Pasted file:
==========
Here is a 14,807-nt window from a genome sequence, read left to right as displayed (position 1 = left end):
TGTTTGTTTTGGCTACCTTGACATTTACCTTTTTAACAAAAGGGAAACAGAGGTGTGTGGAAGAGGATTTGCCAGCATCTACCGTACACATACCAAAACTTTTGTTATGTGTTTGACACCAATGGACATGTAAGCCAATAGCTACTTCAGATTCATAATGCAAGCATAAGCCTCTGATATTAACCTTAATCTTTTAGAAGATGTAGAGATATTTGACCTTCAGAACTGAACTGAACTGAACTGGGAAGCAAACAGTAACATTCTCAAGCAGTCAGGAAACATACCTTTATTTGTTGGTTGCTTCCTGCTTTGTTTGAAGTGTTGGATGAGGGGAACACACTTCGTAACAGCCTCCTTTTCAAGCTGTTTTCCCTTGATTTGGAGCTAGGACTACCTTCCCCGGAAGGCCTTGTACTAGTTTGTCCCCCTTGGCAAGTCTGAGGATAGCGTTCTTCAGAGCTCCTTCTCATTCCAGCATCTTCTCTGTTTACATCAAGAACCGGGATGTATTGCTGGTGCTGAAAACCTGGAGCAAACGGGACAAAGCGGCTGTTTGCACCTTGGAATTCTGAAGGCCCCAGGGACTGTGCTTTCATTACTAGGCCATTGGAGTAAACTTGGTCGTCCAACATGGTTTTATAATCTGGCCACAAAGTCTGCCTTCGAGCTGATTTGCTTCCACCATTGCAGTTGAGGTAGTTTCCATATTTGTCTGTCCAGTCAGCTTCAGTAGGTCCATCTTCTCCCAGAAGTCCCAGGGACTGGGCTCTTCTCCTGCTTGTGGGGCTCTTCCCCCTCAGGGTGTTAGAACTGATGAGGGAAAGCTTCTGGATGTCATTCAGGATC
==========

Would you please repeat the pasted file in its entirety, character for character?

Here is a 14,807-nt window from a genome sequence, read left to right as displayed (position 1 = left end):
TGTTTGTTTTGGCTACCTTGACATTTACCTTTTTAACAAAAGGGAAACAGAGGTGTGTGGAAGAGGATTTGCCAGCATCTACCGTACACATACCAAAACTTTTGTTATGTGTTTGACACCAATGGACATGTAAGCCAATAGCTACTTCAGATTCATAATGCAAGCATAAGCCTCTGATATTAACCTTAATCTTTTAGAAGATGTAGAGATATTTGACCTTCAGAACTGAACTGAACTGAACTGGGAAGCAAACAGTAACATTCTCAAGCAGTCAGGAAACATACCTTTATTTGTTGGTTGCTTCCTGCTTTGTTTGAAGTGTTGGATGAGGGGAACACACTTCGTAACAGCCTCCTTTTCAAGCTGTTTTCCCTTGATTTGGAGCTAGGACTACCTTCCCCGGAAGGCCTTGTACTAGTTTGTCCCCCTTGGCAAGTCTGAGGATAGCGTTCTTCAGAGCTCCTTCTCATTCCAGCATCTTCTCTGTTTACATCAAGAACCGGGATGTATTGCTGGTGCTGAAAACCTGGAGCAAACGGGACAAAGCGGCTGTTTGCACCTTGGAATTCTGAAGGCCCCAGGGACTGTGCTTTCATTACTAGGCCATTGGAGTAAACTTGGTCGTCCAACATGGTTTTATAATCTGGCCACAAAGTCTGCCTTCGAGCTGATTTGCTTCCACCATTGCAGTTGAGGTAGTTTCCATATTTGTCTGTCCAGTCAGCTTCAGTAGGTCCATCTTCTCCCAGAAGTCCCAGGGACTGGGCTCTTCTCCTGCTTGTGGGGCTCTTCCCCCTCAGGGTGTTAGAACTGATGAGGGAAAGCTTCTGGATGTCATTCAGGATC